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When you first introduce yourself to a new acquaintance they will often ask, "So, what do you do for a living?" My first reaction is to say that I am...

Recruiter or Search Specialist?

July 5, 2017

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Recruiter or Search Specialist?

When you first introduce yourself to a new acquaintance they will often ask, "So, what do you do for a living?" My first reaction is to say that I am a recruiter. However, I am not sure that is an accurate title. First, it sounds quite boring and nondescript. Second, I am not sure it really describes what I do. The meaning of the word recruiter is, "one who seeks to hire or enroll." There are a lot of recruiters out there and they are typically employed by the entity in which they are recruiting, like an armed forces recruiter. That is not what I do.

 

Frankly, I still like the term "headhunter". Although, it has negative connotations and may even be offensive to aboriginal tribes who literally "hunt heads", it better describes what I do for a living. For the aformentioned reasons, I have chosen the title "Search Specialist". In reality a search specialist is a purveyor of job market information. A good search specialist has his or her finger on the pulse of the market in which they specialize. In my case, that vocation is STEM (science, technology, engineering and math). I spend my entire day communicating with employees, hiring authorities and human resource personnel regarding the state of their respective employment situation. This allows me to have special insight into their worlds. What job skills are in demand (and which are dying), how much people are earning (and how much employers are willing to pay) and the processes that are used to make hiring decisions (and why offers are turned down or accepted). This is where the similarity between recruiter and search specialist stop.

 

What differentiates a search specialist from a recruiter is the process in which talent and opportunities are discovered. I could go on and on about the use of job boards, LinkedIn and user groups but those subjects have been discussed ad nauseam. The difference is two-fold and also interrelated. First, a recruiter is beholden to some entity. Whether it be the company they are employed by or the marching orders given by their upper management or worse yet, the commission they can earn. Bottom line, a recruiter has a vested interest in seeing you take a job with a certain company. They will not tell you this and it will only become evident after the deal is done. I often hear horror stories about the difference between what the recruiter told the candidate and what the job really turned out to be. It becomes evident after the fact that the recruiter was just trying to fill their client's opening so that they could make a commission. This is not a slam on people who have the title "recruiter" as many of them have good intentions and do their jobs with integrity.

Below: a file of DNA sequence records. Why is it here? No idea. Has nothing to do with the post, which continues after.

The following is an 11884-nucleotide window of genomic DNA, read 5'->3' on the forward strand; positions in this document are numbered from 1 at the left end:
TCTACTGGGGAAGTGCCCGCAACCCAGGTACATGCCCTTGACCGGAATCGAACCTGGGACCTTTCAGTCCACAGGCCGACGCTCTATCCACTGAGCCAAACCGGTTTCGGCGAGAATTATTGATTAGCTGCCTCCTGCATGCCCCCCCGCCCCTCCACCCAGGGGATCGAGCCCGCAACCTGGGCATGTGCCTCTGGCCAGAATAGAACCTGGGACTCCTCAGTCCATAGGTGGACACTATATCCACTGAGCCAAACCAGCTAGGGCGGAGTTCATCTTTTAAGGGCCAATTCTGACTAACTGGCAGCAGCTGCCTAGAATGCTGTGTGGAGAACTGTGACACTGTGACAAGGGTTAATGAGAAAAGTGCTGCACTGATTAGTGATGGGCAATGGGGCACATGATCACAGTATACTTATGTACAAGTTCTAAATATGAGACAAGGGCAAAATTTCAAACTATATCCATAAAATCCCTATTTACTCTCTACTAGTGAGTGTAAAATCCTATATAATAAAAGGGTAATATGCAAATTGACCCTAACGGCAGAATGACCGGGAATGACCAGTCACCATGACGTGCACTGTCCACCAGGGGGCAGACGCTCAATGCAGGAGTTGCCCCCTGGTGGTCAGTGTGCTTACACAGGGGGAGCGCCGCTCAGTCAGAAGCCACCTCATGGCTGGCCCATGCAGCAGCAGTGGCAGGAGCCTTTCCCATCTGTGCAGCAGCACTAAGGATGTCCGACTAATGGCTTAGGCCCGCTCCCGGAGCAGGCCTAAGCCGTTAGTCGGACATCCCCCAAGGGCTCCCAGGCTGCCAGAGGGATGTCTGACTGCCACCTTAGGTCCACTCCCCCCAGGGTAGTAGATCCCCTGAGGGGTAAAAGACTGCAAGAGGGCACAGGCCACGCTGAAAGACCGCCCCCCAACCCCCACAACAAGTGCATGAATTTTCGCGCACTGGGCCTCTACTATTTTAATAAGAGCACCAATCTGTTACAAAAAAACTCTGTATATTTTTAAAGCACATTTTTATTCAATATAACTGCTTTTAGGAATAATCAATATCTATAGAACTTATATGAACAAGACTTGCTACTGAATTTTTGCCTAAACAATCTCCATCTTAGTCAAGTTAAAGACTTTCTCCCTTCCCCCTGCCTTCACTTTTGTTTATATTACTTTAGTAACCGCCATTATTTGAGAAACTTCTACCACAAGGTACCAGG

As a search specialist, my goal is to meet the needs of three parties: the client that has a critical staffing need, the candidate who is looking to build a career and the reputation of myself and my firm. If I do everything within my power to take care of parties one and two, number three will be addressed as a by-product of a job well done. The hiring authority's need is addressed by simply being thorough. By asking lots of questions and digging beneath the surface. A good search specialist will become an extension of the employer and will in turn be able to describe the opportunity to a prospect with conviction. Finding a certain "hard" skill set is simple and in fact it is secondary to finding the right set of "soft" skills.

 

Most hiring authorities agree that hard skills can be learned but a bad attitude can be like a cancer to well oiled team. Hence, a search specialist should be asking deeper personal questions and not checking off some kind of shopping list of skills. The candidate on the other hand has a career to think of as well as a myriad of other concerns; salary requirements, benefits, location, and how it will effect their family. That comes back to asking those deeper, personal questions. Building a meaningful relationship with the candidate allows for an open discussion about why a certain position is, or is not, a good fit for them and their family. That relationship allows you to address all of the concerns a candidate might have as opposed to trying to force a square peg into a round hole. Any candidate that has worked with a recruiter knows what I am talking about.

 

In a nutshell, a search specialist should be forming meaningful and personal relationships with the people they work with. Don't get me wrong, a good search specialist had better have a certain amount of greed or they will go hungry. I don't do this as an altruistic endeavor. However, I do take a lot of enjoyment in filling that critical staffing need while at the same time putting the candidate in a better place than they were before we met. My fee is simply a fringe benefit of doing my job well. Repeat business and referrals, though, are the testament of how I go about my business.

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